So now you've looked at your team and decided who your freezes are. Or, at least who your likely freezes are, who's on your borderline, and who you're going to either throw back or try to trade to any sucker who wants him.
Once you've figured this out, two questions should immediately come to mind:
1) What are my strengths and weaknesses?
2) How does my team stack up compared to the opposition?
I'm going to deal with the first question today, and address a few common perceptions and misperceptions about freeze lists.
I will assume, for a moment, that your league is like mine and allows up to 15 freezes. I've also been in leagues that have cut down the freeze requirements, but I haven't seen someone in my league keep the full 15 in a few years...the other rules make it very hard to keep 15 undervalued or par-valued players.
Let's look at my freeze list today, assuming I did nothing:
SS Juan Uribe $8
OF Gary Matthews $4*
3B Mark Teahen $2*
SP Johan Santana $47
SP Mike Mussina $14
CL Todd Jones $12
*player due a contract (I'll discuss contracts another time)
Um, yeah, my freeze list kind of sucks. That's what happens when you go for it two years in a row. I wish I could report I had won it all in at least one of those years.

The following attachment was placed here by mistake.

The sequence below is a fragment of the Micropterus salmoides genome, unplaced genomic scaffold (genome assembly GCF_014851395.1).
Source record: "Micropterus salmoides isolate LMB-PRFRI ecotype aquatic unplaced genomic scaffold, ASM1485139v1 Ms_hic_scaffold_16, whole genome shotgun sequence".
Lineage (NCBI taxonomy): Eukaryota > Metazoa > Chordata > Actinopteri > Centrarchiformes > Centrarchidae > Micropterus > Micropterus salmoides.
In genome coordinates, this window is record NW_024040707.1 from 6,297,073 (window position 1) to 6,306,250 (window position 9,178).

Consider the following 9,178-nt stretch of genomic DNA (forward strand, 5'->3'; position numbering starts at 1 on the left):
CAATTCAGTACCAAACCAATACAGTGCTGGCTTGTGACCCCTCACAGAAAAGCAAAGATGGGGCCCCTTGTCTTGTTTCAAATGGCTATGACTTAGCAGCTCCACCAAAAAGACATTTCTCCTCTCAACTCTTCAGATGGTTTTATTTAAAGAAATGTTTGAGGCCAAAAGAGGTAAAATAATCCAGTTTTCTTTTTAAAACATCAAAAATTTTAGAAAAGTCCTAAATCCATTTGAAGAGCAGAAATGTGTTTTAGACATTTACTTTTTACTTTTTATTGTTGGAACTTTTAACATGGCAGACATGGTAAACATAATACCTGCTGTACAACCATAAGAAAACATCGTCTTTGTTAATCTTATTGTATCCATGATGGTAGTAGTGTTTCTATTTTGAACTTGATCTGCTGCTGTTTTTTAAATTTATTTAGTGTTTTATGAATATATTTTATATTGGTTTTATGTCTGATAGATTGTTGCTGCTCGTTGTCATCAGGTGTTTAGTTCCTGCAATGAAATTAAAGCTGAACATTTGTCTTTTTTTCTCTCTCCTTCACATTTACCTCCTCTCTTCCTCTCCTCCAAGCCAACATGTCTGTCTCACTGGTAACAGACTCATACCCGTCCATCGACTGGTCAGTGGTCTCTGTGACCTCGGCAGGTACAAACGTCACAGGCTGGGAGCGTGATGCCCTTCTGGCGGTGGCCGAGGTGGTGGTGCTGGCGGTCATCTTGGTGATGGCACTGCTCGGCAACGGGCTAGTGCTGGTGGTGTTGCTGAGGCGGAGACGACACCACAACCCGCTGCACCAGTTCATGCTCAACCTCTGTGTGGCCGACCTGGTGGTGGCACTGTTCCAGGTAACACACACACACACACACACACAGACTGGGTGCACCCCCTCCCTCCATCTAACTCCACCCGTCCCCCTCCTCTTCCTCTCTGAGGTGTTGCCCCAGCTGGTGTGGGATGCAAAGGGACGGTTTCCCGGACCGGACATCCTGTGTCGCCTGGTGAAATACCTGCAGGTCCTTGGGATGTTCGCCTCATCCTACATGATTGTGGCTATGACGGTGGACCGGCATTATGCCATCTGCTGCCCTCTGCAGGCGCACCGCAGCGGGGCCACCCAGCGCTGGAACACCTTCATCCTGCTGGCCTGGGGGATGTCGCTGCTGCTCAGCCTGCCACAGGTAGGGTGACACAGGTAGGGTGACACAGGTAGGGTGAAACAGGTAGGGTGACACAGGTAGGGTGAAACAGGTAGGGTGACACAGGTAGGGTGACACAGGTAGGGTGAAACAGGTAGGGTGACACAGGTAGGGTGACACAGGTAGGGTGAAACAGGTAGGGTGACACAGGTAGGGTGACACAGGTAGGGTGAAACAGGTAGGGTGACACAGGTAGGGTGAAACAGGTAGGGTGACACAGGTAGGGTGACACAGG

My own self-flagellation aside, this list tells me a few things:
1) I'm going to need to draft a bunch of offense. Matthews and Teahen are nice bargains, even if they both get contracts, but I'll still need a ton of hitting.
2) Santana is probably worth it with inflation, but my hands are going to be kind of tied on the pitching side.
3) Given that Todd Jones is in the lower half of closers (in my opinion), he will make for trade bait. I will have to keep in mind that no one wanted him last year, even though he had a solid if not spectacular season.
A six man freeze list makes for some easy decisions and not much observation. But this is also why I want to look at my opponents and see what they look like. And I'll do that next time.